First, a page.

“As the need for remote work continues, the idea of co-living may seem less appealing among Millennials as this could mean competing more frequently for the use of common spaces, or even resorting to working within the confines of the bedroom,” said Tee Khoon. “Owning an HDB flat, on the other hand, offers Millennials a place they can call their own, granting them more personal space and flexibility. They are also likely to be more prudent in their housing decisions, thinking long-term with plans like selling the flat after the Minimum Occupancy Period (MOP) to upgrade to private property.”
Tee Khoon added, “Still, co-living remains a great option for the budget-conscious Millennials who may not be ready to purchase a property but still want their own spaces or right-size their housing needs. Co-living tenants stand to enjoy enormous savings by sharing common living spaces with a like-minded community.”
Key finding #3: Landlords expect residential rentals to fall in 2021
In the study, more than half (52%) of investors and landlords anticipate rental prices to decrease in the next 12 months but expect stability or a slight increase in the long term, while 63% expect rent to stabilise or increase in the next two years.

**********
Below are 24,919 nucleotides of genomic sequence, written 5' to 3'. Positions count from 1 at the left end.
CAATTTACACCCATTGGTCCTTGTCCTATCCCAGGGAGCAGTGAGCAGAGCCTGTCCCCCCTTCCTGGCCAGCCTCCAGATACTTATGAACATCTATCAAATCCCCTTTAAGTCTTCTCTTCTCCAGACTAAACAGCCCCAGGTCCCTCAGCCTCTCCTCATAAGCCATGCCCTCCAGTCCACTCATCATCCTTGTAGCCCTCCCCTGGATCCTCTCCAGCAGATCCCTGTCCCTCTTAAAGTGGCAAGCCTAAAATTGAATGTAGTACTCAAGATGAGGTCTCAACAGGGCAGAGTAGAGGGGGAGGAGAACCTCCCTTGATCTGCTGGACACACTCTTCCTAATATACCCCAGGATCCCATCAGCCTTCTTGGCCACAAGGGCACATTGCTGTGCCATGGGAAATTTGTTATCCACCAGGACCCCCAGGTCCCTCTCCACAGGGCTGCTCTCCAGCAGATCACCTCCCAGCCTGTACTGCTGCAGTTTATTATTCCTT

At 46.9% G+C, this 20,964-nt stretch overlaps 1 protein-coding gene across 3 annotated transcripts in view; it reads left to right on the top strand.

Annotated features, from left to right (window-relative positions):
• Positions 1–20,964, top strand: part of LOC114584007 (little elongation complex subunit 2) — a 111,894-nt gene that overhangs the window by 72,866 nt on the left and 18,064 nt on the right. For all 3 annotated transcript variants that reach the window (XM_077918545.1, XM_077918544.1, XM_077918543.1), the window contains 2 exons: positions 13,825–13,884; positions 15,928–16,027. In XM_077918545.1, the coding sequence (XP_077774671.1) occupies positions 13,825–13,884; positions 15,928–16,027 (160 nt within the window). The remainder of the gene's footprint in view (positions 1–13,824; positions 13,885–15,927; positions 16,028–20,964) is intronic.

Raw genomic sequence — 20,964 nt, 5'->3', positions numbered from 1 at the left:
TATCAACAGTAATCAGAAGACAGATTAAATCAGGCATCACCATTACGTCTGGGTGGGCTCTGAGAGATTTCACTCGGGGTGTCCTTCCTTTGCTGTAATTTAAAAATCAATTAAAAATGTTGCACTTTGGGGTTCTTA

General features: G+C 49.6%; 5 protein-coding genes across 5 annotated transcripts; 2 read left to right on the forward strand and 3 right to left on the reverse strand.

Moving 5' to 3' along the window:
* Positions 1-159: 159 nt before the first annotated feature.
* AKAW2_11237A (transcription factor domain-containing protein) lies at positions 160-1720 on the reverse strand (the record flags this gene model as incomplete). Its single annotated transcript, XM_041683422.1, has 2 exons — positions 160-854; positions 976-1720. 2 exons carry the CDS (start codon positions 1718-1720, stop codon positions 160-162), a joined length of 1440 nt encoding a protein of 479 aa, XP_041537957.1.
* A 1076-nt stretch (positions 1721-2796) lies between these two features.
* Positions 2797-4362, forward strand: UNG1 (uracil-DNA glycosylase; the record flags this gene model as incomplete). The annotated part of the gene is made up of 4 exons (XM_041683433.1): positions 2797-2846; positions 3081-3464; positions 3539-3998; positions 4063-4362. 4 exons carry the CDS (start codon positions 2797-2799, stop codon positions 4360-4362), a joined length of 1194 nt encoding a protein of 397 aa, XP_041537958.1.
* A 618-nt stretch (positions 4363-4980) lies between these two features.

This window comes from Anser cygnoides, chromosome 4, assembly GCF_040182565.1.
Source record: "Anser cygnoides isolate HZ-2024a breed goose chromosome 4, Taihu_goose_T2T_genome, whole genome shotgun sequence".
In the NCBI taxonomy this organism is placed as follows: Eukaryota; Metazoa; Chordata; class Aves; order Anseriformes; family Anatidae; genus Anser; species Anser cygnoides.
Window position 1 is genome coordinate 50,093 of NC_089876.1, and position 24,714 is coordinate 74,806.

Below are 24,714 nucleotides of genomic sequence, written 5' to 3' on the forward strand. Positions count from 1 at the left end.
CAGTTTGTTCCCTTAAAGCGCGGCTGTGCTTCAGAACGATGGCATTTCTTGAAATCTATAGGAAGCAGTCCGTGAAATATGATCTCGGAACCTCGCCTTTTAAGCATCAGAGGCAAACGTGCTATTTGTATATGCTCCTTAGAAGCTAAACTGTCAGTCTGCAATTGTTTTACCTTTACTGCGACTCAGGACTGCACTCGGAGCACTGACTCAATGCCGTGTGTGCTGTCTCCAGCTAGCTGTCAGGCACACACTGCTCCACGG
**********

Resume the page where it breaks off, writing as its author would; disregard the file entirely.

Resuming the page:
93% of landlords consider retaining tenants in the current climate more important than renting at the right prices. In doing so, almost 3 in 4 landlords (72%) have given or are willing to give rebates or discounts to help their tenants. “The rental market is one segment adversely affected by the pandemic with a significant reduction in demand due to the uncertain economy and weak employment outlook,” said Tee Khoon. “But the current rental market situation is temporal, so interest will likely pick up as Singapore begins making travel bubble arrangements across regions.”
Key finding #4: More education needed around home loan financing to help bridge knowledge gaps
The study also identified the need for greater awareness and education around home loan financing, with 50% of Singaporeans indicating that their unfamiliarity with the required paperwork poses a challenge in them securing a home loan. Other concerns include their inability to afford their downpayment (39%) and job and income stability (36%). Meanwhile, nearly 2 in 5 Singaporeans (39%) are unaware that they can refinance their home loans. This number is higher amongst Millennials (47%) compared to middle-aged and older Singaporeans (33%).
When asked for the reasons for not refinancing their home loans, 45% of Singaporeans feel refinancing their mortgage during their lock-in period is an unwise decision, 34% perceive that a lot of effort is involved to refinance their mortgages, while 21% cited the need to pay thousands of dollars upfront when refinancing as a drawback. These findings all point to common mortgage refinancing misconceptions amongst home buyers.
Paul Wee, Managing Director (FinTech), PropertyGuru Group said, “While most Singaporeans are aware of refinancing, their level of understanding around the refinancing process and its benefits is still low, which affects opportunities to grow savings. A home loan is a long-term commitment. There is no one-size-fits-all approach, so it should be regularly reviewed, like a health check, to ensure that one’s needs are met as we move through each phase of life.”
Findings from previous Consumer Sentiment Studies:
Consumer Sentiment Study H1 2020: Our Key Findings
Read more here.